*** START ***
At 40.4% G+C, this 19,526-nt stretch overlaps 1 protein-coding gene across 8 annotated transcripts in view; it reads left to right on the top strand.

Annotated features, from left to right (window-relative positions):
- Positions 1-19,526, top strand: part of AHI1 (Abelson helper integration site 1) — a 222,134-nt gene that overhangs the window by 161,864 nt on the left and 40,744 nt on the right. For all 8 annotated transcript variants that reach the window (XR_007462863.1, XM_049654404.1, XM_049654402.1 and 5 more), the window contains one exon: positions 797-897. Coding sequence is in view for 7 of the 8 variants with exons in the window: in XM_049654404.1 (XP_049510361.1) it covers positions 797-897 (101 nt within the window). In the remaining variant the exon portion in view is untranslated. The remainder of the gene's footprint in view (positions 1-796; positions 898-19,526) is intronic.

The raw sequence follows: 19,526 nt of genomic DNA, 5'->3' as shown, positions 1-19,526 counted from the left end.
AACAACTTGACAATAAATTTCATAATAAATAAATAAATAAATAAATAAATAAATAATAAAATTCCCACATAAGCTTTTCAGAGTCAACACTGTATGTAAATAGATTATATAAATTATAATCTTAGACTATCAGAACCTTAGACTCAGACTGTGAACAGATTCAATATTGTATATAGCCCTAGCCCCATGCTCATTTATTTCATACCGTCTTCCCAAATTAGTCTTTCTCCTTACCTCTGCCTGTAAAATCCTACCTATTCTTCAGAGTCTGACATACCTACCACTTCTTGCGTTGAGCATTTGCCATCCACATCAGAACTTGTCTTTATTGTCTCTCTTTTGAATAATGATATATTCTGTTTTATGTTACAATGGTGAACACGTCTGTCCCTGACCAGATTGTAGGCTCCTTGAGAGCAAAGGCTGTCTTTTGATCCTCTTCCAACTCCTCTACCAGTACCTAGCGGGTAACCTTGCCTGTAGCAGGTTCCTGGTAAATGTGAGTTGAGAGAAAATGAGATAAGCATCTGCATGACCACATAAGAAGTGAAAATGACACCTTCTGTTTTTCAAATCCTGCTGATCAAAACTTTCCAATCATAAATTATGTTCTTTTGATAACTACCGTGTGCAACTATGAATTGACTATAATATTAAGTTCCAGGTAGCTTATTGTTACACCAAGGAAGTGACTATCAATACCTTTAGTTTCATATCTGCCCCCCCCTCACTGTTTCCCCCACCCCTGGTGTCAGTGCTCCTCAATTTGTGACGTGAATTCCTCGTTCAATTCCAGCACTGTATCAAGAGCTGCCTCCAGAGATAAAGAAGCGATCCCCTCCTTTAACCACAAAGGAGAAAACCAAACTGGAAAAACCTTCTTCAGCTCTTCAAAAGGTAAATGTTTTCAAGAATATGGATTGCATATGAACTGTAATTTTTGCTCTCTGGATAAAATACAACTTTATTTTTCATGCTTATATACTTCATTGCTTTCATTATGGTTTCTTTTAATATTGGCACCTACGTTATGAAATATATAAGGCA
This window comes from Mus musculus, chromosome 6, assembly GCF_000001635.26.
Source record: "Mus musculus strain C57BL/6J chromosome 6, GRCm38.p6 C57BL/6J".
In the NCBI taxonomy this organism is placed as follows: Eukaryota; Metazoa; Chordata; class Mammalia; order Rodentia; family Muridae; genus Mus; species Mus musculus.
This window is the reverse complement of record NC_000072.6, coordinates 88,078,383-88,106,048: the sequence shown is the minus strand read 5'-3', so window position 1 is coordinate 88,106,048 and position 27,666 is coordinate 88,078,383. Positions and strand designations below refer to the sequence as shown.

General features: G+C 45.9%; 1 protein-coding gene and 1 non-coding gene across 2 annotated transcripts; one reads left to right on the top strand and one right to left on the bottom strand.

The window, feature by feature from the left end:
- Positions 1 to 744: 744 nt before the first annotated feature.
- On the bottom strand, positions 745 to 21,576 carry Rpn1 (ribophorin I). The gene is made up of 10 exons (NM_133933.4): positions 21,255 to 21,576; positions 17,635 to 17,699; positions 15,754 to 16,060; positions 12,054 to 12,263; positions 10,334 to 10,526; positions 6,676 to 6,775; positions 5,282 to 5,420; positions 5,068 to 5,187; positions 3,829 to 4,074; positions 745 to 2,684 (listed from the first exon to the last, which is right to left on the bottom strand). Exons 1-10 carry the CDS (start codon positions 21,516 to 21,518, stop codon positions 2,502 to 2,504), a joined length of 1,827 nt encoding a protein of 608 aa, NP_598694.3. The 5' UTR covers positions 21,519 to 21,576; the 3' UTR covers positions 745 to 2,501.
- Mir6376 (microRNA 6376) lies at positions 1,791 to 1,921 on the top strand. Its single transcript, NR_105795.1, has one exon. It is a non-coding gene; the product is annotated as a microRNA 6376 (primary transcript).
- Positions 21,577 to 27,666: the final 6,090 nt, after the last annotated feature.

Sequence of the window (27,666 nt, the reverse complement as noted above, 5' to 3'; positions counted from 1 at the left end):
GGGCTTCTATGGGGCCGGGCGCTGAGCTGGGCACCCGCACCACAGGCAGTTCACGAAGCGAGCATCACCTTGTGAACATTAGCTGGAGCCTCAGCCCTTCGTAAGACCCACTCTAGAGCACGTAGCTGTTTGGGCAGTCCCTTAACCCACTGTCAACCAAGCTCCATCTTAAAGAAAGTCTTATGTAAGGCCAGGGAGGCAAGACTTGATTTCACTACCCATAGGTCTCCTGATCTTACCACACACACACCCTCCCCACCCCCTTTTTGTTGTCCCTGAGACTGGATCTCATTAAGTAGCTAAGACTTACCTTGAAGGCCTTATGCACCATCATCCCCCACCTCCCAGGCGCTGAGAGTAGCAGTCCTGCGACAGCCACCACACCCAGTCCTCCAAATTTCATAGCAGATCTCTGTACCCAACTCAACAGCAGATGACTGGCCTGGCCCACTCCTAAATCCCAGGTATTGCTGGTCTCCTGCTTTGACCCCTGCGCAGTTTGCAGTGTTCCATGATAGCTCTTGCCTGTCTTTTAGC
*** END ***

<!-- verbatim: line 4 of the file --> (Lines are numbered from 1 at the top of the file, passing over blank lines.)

The raw sequence follows: 19,526 nt of genomic DNA, 5'->3' as shown, positions 1-19,526 counted from the left end.